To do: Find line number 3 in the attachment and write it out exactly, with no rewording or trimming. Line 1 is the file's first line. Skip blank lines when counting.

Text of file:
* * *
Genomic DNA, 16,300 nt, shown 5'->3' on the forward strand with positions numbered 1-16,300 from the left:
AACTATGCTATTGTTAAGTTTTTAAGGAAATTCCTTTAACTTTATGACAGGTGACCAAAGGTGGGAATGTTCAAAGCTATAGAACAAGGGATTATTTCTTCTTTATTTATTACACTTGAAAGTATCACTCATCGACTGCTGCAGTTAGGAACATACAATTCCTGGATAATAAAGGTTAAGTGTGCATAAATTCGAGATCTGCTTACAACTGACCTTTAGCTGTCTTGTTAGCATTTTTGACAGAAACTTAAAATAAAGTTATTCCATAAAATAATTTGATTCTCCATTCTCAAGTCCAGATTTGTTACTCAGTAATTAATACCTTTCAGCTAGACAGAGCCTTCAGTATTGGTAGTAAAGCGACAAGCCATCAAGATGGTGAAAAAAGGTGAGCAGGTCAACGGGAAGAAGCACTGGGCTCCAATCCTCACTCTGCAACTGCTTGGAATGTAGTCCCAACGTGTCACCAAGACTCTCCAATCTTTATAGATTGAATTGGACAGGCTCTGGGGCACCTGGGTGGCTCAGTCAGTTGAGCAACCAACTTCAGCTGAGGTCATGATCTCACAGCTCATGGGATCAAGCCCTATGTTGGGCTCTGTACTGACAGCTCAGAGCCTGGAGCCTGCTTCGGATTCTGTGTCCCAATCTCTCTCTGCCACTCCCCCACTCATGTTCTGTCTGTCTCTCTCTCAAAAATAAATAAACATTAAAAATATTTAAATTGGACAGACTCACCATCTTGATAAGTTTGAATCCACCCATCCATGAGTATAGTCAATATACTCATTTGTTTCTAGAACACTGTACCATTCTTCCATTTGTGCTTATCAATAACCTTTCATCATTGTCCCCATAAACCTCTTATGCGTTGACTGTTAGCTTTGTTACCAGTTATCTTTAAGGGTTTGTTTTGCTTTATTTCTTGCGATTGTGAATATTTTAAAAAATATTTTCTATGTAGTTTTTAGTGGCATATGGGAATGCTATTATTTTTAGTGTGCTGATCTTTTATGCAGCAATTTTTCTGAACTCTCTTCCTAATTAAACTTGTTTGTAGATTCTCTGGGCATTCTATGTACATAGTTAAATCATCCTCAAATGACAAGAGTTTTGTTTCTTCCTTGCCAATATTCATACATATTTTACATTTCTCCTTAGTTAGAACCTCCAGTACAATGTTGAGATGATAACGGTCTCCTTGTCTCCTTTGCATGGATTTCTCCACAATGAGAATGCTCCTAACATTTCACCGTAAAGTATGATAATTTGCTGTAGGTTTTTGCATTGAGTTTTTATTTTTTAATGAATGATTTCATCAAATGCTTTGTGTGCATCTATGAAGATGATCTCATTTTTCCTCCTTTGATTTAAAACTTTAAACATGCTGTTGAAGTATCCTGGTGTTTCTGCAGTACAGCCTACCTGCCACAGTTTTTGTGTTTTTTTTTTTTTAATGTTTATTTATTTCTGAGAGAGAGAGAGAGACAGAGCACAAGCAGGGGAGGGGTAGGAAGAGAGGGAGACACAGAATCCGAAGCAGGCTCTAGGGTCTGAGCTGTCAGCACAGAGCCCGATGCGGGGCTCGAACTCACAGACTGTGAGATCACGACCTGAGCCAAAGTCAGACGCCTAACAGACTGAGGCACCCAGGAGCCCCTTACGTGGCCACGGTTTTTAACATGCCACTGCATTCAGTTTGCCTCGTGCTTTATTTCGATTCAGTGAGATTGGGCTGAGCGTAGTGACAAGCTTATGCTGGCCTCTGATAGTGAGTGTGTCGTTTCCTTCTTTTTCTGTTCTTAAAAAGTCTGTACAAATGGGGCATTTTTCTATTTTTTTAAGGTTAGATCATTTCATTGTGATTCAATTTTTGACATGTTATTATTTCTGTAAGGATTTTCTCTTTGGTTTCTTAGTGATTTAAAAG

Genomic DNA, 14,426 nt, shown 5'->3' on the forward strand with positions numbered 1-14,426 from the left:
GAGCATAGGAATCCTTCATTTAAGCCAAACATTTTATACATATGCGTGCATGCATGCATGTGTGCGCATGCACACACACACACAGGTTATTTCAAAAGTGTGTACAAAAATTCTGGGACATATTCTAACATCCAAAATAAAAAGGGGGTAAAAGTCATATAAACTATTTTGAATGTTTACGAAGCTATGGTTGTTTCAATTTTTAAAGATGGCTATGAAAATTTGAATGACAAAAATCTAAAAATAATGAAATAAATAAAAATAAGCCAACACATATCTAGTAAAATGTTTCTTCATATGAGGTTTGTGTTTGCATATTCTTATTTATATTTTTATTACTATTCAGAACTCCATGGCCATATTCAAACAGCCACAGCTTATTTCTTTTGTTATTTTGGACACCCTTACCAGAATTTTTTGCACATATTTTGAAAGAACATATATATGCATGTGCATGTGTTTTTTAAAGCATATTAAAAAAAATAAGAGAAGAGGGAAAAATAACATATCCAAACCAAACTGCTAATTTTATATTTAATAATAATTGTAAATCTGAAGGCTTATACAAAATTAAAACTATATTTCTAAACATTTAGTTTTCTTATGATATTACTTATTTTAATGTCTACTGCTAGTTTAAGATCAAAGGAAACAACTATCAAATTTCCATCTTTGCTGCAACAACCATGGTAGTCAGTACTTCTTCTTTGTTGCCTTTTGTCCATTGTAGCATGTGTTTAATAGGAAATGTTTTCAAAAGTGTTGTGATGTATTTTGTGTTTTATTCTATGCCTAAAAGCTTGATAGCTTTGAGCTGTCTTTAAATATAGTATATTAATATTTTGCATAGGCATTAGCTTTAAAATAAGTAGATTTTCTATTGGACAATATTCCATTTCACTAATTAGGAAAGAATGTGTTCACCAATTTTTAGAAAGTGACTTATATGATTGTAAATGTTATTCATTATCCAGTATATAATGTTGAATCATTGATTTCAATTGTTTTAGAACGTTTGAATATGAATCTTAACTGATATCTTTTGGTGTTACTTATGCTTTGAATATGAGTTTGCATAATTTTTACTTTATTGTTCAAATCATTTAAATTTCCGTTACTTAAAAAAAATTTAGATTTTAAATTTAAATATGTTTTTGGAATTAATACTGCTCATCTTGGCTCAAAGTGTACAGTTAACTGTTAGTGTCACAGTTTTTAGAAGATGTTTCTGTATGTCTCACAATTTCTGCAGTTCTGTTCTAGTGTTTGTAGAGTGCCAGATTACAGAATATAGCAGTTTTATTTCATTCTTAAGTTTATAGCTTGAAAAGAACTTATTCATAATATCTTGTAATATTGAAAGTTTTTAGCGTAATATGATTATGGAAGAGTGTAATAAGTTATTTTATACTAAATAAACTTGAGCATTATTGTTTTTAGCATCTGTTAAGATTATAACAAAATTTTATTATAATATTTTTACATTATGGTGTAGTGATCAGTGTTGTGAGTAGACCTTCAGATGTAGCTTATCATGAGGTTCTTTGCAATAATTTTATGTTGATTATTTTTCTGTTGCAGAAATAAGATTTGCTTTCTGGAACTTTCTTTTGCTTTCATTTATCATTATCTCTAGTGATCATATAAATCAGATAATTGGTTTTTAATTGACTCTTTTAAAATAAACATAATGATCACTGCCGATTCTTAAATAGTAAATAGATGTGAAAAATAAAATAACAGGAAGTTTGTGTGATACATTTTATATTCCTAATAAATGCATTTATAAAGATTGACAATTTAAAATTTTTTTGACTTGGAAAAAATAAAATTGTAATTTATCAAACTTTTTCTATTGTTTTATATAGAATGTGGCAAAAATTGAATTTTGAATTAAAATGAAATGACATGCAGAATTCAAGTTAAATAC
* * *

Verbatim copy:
Genomic DNA, 14,426 nt, shown 5'->3' on the forward strand with positions numbered 1-14,426 from the left: